When we apply these insights to the United States, we notice several things. In the beginning all America was Protestant – 98 percent of the people. The numbers we have for church affiliation in seventeenth and eighteenth century America show that three-fourths of Americans were Calvinists of one flavor or another: Puritan, Pilgrim, Presbyterian, Baptist, German Reformed, Lutheran, Congregationalist, and Episcopal. There were few Catholics, almost no Jews or Methodists, and no Muslims, Mormons, Moonies, Buddhists, Confucianists, Hindus, or atheists. Had there been any large numbers of these groups, there would have been no America as we have known it, not because the people who hold these views are somehow inferior, but because the views themselves are inferior: They are logically incapable of creating and sustaining a free society (Rebuilding American Freedom in the Twenty-First Century, emphasis added).

Rejecting mass, taxpayer subsidized Muslim immigration is not, as some have charged, racism. Islam is not a race, it’s a religion. And as a religion, it is accompanied by certain tenants, certain doctrines. And if those doctrines conflict with the maintenance of a free society, and they do, Westerners have very good reason to be concerned about the Islamization of their countries and are well within their right to oppose it.

But if Islamization is so obviously a problem, why is it that Merkel and others cannot see this? Apparently they lack the discernment necessary to grasp the fact that their policies are destroying the very nations they were elected to serve.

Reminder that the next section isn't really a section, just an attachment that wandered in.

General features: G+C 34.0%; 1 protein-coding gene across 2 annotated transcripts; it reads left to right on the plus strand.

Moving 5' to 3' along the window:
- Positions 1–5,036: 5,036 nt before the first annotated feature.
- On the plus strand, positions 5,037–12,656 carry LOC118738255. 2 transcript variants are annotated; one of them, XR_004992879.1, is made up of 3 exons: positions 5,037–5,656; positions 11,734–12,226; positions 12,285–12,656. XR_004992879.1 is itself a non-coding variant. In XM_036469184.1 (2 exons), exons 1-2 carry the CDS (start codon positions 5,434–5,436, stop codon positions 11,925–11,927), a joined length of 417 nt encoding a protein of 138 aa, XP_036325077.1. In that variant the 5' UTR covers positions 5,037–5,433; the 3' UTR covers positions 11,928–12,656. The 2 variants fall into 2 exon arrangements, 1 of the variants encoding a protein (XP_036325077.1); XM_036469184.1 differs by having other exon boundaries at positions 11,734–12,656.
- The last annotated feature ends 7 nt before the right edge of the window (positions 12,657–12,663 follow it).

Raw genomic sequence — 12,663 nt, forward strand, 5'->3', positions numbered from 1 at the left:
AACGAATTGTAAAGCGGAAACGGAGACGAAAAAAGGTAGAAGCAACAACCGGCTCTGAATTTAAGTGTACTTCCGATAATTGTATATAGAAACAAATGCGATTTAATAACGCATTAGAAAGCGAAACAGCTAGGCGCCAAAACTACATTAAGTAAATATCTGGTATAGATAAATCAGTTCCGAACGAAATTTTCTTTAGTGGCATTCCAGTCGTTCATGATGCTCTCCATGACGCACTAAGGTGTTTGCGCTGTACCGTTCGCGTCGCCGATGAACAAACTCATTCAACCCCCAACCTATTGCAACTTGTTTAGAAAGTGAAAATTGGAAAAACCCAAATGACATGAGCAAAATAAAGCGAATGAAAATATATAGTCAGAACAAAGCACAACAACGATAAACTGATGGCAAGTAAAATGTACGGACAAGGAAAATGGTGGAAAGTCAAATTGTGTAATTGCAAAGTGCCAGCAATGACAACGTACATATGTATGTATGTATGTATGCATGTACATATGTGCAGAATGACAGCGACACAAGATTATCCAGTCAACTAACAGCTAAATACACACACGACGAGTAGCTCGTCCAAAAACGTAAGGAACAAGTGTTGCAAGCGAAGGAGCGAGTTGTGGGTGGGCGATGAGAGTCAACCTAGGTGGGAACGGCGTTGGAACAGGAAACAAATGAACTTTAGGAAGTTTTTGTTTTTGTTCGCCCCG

And why do they lack discernment? “The fundamental answer” to why men lack discernment, as John Robbins reminds us, is “the will of God.” Robbins quotes several Biblical passages in support of this idea. Citing just one as an example, “Thus says the Lord: ‘Behold I will fill all the inhabitants of this land – even the kings who sit on David’s throne, the priests, the prophets, and all the inhabitants of Jerusalem – with drunkenness! And I will dash them one against another, even the fathers and the sons together,’ says the Lord. ‘I will no more spare nor have mercy, but will destroy them’ ” (Jeremiah 13:13-14).

It is God who both gives and withholds discernment from the hearts of men. And given the extreme state of ignorance of even basic politics in the West – according to the Bible, the task of the government is to punish evildoers, not invite them into your country to prey on your citizens and then tax the people for the privilege of being shot, bombed, and raped – it is fair to wonder whether it is God’s intention to destroy the West.